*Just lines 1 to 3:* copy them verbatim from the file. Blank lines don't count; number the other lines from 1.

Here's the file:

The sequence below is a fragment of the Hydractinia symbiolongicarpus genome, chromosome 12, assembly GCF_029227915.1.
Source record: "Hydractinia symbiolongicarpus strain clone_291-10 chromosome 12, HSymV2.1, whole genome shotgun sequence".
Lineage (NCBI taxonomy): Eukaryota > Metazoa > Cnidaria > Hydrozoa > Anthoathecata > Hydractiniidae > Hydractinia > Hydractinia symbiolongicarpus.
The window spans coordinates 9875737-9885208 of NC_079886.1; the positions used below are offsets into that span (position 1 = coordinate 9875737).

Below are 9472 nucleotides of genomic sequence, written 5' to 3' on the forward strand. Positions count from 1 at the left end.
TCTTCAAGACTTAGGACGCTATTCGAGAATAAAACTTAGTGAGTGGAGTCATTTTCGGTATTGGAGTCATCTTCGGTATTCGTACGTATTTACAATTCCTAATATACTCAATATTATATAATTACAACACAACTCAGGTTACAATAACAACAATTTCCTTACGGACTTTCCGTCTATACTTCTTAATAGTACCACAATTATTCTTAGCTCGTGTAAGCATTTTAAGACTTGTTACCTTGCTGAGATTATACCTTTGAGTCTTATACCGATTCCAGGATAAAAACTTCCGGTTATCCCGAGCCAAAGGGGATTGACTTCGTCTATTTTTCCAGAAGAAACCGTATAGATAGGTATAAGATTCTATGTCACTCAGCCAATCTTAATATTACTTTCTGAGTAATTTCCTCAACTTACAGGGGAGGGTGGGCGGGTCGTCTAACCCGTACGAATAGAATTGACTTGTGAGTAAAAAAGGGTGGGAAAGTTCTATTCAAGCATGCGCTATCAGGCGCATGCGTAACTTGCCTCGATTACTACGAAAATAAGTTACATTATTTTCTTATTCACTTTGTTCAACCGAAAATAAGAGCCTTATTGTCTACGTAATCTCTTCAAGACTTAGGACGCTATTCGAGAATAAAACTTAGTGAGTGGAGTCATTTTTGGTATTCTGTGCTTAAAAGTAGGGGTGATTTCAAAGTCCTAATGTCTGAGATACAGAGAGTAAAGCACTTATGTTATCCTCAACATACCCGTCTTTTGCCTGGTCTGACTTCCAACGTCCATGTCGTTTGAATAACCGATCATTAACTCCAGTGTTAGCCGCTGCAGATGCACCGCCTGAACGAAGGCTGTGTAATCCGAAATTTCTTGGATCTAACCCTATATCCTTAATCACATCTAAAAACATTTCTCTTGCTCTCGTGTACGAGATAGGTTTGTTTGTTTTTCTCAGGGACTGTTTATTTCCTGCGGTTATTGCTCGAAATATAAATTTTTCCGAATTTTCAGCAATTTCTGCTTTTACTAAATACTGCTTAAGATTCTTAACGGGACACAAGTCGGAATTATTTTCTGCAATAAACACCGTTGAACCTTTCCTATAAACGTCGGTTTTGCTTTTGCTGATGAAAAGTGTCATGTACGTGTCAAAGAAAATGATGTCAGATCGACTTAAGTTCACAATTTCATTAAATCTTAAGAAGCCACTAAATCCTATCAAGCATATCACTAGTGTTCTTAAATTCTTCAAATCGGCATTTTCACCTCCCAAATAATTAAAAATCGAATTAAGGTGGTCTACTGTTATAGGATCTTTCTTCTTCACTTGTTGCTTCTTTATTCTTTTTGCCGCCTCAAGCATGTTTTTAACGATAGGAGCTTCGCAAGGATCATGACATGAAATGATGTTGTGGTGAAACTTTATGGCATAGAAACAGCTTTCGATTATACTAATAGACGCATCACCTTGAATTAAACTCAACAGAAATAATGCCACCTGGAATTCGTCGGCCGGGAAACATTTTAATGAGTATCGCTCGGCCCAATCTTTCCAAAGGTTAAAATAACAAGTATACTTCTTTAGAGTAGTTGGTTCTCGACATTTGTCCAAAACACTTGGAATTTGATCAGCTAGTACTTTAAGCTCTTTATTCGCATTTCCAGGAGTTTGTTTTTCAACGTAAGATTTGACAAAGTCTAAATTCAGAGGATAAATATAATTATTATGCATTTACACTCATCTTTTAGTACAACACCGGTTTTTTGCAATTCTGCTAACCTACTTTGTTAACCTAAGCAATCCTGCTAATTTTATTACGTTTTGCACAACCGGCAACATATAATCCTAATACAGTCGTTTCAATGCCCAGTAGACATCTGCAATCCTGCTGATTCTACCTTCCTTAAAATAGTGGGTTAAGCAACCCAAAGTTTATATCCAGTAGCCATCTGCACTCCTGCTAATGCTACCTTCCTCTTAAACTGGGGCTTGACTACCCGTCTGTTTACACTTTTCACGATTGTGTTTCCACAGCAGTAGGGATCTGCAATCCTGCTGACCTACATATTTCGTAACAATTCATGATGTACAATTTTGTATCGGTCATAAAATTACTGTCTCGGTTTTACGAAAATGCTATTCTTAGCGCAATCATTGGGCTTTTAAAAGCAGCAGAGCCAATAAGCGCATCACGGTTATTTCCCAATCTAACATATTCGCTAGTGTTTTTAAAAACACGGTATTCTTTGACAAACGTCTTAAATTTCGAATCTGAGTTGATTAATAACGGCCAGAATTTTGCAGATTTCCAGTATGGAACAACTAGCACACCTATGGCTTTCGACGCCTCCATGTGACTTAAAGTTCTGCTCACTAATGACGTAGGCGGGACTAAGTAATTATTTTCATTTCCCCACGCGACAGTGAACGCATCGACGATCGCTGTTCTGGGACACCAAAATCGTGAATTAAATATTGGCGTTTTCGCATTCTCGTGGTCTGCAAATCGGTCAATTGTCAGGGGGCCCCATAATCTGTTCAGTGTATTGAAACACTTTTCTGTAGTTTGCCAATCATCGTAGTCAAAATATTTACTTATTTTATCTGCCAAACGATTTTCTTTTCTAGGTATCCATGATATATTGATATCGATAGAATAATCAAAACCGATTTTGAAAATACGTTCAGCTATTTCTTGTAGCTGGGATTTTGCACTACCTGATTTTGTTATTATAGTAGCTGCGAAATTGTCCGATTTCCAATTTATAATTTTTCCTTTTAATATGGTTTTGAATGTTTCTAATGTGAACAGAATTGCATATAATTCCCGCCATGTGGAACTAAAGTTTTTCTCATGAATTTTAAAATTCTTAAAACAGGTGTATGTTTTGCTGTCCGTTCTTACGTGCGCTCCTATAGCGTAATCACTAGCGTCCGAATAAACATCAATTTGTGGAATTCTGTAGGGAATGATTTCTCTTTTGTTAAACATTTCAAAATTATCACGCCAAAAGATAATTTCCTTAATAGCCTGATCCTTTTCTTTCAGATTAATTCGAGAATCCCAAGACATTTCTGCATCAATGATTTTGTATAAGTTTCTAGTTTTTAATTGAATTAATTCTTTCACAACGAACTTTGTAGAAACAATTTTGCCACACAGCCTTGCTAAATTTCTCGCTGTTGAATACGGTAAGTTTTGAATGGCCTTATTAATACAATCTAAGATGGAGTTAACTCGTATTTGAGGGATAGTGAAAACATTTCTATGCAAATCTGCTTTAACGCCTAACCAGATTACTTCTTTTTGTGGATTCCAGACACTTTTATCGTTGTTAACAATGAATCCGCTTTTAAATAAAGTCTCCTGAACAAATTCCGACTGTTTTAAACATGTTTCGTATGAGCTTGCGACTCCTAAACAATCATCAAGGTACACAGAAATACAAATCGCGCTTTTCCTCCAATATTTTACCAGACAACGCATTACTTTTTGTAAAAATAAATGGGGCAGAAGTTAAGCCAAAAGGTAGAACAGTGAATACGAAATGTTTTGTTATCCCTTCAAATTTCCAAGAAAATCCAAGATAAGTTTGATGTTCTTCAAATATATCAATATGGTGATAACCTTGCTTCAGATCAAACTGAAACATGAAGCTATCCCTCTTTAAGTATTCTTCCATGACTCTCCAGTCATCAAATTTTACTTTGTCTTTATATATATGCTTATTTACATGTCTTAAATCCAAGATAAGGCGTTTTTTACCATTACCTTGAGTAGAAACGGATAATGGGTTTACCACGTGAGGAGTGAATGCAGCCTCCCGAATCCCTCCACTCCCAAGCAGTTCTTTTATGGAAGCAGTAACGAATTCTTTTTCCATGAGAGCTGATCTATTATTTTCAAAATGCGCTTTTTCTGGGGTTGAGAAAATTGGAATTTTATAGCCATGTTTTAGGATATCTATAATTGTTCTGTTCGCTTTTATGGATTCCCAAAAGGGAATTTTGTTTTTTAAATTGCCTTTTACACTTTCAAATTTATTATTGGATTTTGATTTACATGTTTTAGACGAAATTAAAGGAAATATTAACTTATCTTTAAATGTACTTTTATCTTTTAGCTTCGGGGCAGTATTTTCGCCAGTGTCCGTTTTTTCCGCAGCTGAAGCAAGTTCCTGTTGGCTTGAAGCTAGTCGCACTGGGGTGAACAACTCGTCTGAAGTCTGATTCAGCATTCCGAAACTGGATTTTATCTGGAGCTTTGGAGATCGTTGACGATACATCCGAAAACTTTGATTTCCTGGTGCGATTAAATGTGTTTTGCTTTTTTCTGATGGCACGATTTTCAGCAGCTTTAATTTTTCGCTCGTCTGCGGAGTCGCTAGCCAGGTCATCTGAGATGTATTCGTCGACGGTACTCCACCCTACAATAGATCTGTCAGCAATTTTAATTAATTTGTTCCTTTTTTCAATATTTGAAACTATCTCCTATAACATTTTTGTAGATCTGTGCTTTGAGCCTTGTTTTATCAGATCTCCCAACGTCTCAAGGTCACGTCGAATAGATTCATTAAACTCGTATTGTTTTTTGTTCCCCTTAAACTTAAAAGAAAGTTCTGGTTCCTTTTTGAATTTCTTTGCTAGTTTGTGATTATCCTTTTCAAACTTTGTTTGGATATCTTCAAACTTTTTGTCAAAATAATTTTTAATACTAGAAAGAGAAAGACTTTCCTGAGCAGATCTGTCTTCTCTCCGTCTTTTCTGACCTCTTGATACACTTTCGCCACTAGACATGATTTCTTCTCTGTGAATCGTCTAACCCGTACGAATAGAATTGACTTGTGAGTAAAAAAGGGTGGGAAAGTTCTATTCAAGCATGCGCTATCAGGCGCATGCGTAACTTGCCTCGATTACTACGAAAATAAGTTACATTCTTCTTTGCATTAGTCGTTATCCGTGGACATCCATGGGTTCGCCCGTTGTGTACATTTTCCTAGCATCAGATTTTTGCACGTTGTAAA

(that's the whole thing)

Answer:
The sequence below is a fragment of the Hydractinia symbiolongicarpus genome, chromosome 12, assembly GCF_029227915.1.
Source record: "Hydractinia symbiolongicarpus strain clone_291-10 chromosome 12, HSymV2.1, whole genome shotgun sequence".
Lineage (NCBI taxonomy): Eukaryota > Metazoa > Cnidaria > Hydrozoa > Anthoathecata > Hydractiniidae > Hydractinia > Hydractinia symbiolongicarpus.